It is essential to have the yield of a borehole tested for numerous reasons:
(1) to establish the safe yield at which the borehole can safely be pumped.
(2) to determine the safe yield duty period that the borehole can be operated for indefinitely, without endangering the aquifer.
It is normal to undertake a six hour test and then install a pump with a capacity of around 50-60% of the flow at the end of the test. This 40-50% safety margin is sufficient in most cases, but not always. Unless absolutely necessary, never pump the borehole at its full capacity.
Boreholes to be subjected to a duty period of up to 10 hours per day should be tested for at least 24 hours. Water levels should be recorded at specific time intervals in the pumping borehole, together with the pump discharge for the duration of the test.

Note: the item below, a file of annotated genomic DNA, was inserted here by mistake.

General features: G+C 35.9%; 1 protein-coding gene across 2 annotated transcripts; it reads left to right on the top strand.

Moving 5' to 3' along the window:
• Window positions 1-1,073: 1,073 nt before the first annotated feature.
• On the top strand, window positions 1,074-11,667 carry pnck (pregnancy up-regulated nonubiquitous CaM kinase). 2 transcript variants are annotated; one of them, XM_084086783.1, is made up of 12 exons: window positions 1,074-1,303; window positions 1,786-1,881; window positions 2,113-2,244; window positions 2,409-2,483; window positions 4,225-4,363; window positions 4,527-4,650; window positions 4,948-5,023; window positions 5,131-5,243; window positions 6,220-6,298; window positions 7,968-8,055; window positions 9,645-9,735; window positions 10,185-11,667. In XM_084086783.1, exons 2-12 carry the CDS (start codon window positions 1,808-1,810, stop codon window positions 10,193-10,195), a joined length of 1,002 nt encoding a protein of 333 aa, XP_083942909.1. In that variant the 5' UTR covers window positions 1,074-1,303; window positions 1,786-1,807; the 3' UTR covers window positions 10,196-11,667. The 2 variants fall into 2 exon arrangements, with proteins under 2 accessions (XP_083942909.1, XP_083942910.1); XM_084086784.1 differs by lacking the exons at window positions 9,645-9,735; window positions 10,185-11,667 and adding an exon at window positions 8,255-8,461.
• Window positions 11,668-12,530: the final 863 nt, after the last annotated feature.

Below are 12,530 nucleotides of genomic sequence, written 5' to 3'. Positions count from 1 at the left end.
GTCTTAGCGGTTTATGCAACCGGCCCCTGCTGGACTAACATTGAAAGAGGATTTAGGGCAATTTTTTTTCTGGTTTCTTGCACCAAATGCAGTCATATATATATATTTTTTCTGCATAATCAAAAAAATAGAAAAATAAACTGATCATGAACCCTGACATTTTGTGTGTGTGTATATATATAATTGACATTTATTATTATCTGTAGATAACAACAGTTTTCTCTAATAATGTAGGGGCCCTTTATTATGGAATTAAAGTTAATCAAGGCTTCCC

Water levels (draw-down) should be recorded from the start of the test until the pump is stopped. The recovery of the water level in the borehole should then be recorded until the borehole has recovered to within 10% of the initial static water level. Boreholes that are to be used every day and must supply a dependable daily water supply, for instance municipal, industrial or irrigation holes, should be test-pumped for longer periods of time. The test pumping should consist of a step draw-down test and a recovery test. This should be followed by a constant discharge test of at least 48 hours and a recovery measurement to within 5% of the original static water level.
A much asked questions is whether or not a borehole will always continue to have the same yield. The answer to this is “No”. The water yield can vary depending on the time of the year, the number of new boreholes in the vicinity, the yearly changes in the annual rainfall and the local detrimental effects of increased transpiration as a result of the planting of large numbers of trees.